NYC has had a long tradition of making great pizza and the New York style of Neapolitan influenced round pizza, often sold by the slice, is one of my favorite City traditions. In recent years though, NYC has been the beneficiary of an influx of pizzerie based upon the Neapolitan original. The style known as la vera pizza Napolitana has arrived and made its mark in the City, competing for honors as the best pizza in the City.
Roberto Caporuscio’s Kesté Pizza & Vino on Bleeker Street, perhaps the best of the Neapolitan imports, has deservedly won much praise since it opened, including from me. It continues to go strong, but now Caporuscio has opened another pizzeria to keep him busy and to lay claim as one of the City’s very best. This one, Midtown West’s Don Antonio by Starita, done in conjunction with star Neapolitan pizzaiolo, Antonio Starita, adds a few Neapolitan twists that may soon make their way to Kesté, as well.
Visiting early on a recent Sunday with one of my sons and a friend, we put it to the test. We arrived shortly before the restaurant opened for business at 11:30AM, a time on a Sunday that I would not generally consider to be a peak for a pizzeria, but then we weren’t ordering slices that may have been sitting for a few hours. Caporuscio himself was at the helm, with his daughter at the oven composing the pies. While she appeared to be a very adept learner, he was the one putting the pies in the hot, wood-fired oven and monitoring their progress. They along with an affable and efficient front-of-the-house made an excellent team.
The menu has enticing choices of antipasti, insalate and panini, but on this day, we were here for pizza. Those will have to wait for another visit. We ordered four different kinds of pizza. The first one to arrive at our table was the Regina Margherita, a thin crust pie with fresh grape tomatoes, mozzarella di bufala and basil. The Margherita at Don Antonio uses cow’s milk mozzarella instead of bufala and includes pecorino romano. In my experience, in Naples a Margherita and would be sure to have included mozzarella di bufala (actually a redundant term as mozzarella in Naples is bufala. Cow’s milk mozzarella is known as fiori di latte), San Marzano tomatoes, extra virgin olive oil, a couple of large basil leaves, the dough and nothing more. With the red, green and white colors of the Italian flag, this pizza was first made in Naples to honor the Queen of Italy, whose name happened to be Margherita. At Don Antonio, the Regina is distinguished from a straightforward Neapolitan Margherita by the fresh grape tomato sauce. With the bufala and the absence of pecorino, Don Antonio’s Regina Margherita is the one that conforms most closely to the gold standard of la vera pizza napoletana, so that is the one we ordered.Baked for a brief time in the blistering oven, this was a marvelous example of the genre. The crust had crisp, blistered edges with enough central fortitude to eat by the slice. Despite the fact that we were in mid-winter, the sauce was sweetly redolent of deep summer tomatoes and the bufala was divine. We were off to a stellar start! The Margherita is a standard by which to compare pizzerie, but the quality of the other pies helps to determine the depth of the pizzaiolo’s culinary skill. Our second pie was from the list of Pizze Speciale. The Pistachio e Salsiccia starred those two ingredients, but not in an obvious way, at least for the pistachio. The green nuts were ground and used in a pesto, which was combined with superb sausage, pecorino romano, olive oil and house-made fiori di latte to make a powerfully delicious and unique pie. The pistachio flavor was sufficiently delineated, but its presence was sotto voce, adding to the overall flavor of the pie without dominating it. Starita has become very well known for his Montanara pie, a pizza that is both fried and baked. This relatively new kind of pizza has become quite popular in Naples and was recently introduced to NYC at Forcella. For the Montanara, the dough is first deep-fried before the toppings are added and the pie is finished in the oven. The frying gives the crust a nuttier flavor and a firmer consistency. The combination of that dough along with Don Antonio’s toppings of smoked buffalo mozzarella and delicious tomato sauce is totally beguiling, and to my taste, even better than Forcella’s fine example. Starita’s Montanara is more than a novelty. This is a delicious meal, that I believe will become a NYC fixture. Lastly, we had a calzone, which is basically a stuffed pizza. Growing up in Brooklyn, I was spoiled by some fabulous calzones. The best ones were from Lenny’s on 5th Avenue. These were stuffed with mozzarella, ricotta and ham. I can still taste them in my memory and they remain my benchmark. At Don Antonio, we had the “Night and Day” calzone, which had ingredients on the outside as well as inside. The inside of this calzone was like the one of my memory with fresh ricotta, homemade mozzarella and Italian ham, but it didn’t stop there. On top there was more. Tomato sauce, homemade mozzarella, pecorino romano, basil, extra virgin olive oil all added depth and flavor. For me, though, the key component of both Don Antonio’s calzone and the one from Lenny’s was the ricotta, which gives a wonderfully rich mouth feel and flavor. I loved all the pizzas, but it was this calzone that truly stole my heart here.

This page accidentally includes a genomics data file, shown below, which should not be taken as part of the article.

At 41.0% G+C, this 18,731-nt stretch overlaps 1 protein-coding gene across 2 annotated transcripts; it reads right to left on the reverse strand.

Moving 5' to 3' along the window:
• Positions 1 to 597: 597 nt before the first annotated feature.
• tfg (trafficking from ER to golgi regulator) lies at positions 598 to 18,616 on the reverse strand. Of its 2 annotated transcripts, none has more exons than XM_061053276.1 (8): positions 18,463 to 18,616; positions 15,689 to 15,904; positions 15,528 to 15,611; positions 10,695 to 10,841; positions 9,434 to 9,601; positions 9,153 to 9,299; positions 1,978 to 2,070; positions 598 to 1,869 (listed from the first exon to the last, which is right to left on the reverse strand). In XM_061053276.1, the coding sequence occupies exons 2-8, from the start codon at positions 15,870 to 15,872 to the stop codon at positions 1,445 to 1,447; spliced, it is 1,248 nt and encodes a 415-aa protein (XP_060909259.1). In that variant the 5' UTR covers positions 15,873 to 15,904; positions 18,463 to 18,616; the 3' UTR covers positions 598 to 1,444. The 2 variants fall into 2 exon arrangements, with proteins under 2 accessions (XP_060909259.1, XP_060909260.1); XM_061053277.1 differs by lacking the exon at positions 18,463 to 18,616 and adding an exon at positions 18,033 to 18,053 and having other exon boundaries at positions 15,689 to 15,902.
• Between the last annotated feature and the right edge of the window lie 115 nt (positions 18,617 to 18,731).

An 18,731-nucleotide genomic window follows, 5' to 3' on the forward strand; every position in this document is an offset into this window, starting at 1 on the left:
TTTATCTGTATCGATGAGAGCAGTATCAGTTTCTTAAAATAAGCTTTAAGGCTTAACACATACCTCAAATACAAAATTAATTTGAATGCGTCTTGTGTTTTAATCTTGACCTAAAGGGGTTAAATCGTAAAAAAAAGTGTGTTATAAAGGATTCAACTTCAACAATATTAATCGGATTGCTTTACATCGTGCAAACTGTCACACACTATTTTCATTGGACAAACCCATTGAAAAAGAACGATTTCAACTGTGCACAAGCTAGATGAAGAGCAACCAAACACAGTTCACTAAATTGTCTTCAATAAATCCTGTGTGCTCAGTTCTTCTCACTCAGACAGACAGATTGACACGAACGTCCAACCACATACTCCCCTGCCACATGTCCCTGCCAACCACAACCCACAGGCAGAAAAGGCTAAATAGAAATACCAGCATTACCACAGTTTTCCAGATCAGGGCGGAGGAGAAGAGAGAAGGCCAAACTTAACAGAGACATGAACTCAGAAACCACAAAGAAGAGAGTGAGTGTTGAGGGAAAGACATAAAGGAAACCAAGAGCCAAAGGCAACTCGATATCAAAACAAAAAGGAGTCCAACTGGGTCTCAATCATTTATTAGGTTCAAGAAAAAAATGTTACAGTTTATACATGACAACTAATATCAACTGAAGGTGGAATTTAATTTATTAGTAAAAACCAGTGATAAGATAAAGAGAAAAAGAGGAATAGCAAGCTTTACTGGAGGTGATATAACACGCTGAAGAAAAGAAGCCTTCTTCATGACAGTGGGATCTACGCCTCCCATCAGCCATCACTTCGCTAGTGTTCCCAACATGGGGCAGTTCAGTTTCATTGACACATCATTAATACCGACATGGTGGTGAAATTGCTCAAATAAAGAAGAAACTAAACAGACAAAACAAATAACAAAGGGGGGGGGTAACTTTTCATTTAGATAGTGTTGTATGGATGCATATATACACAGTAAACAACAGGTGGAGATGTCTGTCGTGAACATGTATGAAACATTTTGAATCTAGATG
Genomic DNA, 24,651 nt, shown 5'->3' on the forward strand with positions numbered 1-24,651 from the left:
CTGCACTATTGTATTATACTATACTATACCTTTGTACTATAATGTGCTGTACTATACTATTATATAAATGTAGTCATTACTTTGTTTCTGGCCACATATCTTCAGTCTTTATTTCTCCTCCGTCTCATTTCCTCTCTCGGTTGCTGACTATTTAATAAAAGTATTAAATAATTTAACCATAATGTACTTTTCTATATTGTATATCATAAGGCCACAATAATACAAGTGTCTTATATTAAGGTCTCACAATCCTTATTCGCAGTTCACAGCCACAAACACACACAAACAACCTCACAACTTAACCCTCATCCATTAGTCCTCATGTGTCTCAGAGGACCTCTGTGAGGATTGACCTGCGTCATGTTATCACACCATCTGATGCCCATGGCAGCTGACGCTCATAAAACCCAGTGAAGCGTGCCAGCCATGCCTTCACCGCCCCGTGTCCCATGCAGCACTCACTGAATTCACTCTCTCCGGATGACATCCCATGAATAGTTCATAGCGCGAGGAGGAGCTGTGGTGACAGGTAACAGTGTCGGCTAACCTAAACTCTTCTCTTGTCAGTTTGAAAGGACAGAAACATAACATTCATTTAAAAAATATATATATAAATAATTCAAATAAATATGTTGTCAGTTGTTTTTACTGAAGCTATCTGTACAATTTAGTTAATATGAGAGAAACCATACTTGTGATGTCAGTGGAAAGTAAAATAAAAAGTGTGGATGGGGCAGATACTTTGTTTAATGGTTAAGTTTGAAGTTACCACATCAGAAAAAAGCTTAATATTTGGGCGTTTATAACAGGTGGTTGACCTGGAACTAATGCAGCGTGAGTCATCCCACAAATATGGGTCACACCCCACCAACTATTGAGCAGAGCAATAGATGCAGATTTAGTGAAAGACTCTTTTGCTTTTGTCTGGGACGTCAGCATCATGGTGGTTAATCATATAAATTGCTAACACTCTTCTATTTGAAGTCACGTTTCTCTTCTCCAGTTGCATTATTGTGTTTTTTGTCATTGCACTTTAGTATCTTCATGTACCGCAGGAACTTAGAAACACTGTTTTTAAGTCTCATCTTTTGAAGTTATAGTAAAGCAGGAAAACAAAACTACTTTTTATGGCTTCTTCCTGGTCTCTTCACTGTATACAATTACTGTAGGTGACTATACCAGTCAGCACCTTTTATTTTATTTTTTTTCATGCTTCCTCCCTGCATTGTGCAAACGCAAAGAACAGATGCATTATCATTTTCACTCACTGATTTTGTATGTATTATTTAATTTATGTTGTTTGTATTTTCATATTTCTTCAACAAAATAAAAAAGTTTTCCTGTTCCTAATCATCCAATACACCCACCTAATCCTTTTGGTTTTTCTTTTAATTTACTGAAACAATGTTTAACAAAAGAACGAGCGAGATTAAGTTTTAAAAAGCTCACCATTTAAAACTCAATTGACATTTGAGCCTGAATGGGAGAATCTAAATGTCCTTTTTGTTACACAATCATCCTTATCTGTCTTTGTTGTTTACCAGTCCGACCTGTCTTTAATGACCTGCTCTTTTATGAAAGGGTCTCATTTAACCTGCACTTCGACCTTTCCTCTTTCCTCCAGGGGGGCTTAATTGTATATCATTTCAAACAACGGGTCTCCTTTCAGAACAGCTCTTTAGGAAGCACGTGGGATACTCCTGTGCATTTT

There is so much great pizza in NYC today of so many different styles, that it is impossible to choose a single “best” pizza or pizzeria, but for my money, Roberto Caporuscio’s pizzas, whether at Kesté or now at Don Antonio by Starita, are as great as any. I look forward to returning and trying more of what they have to offer.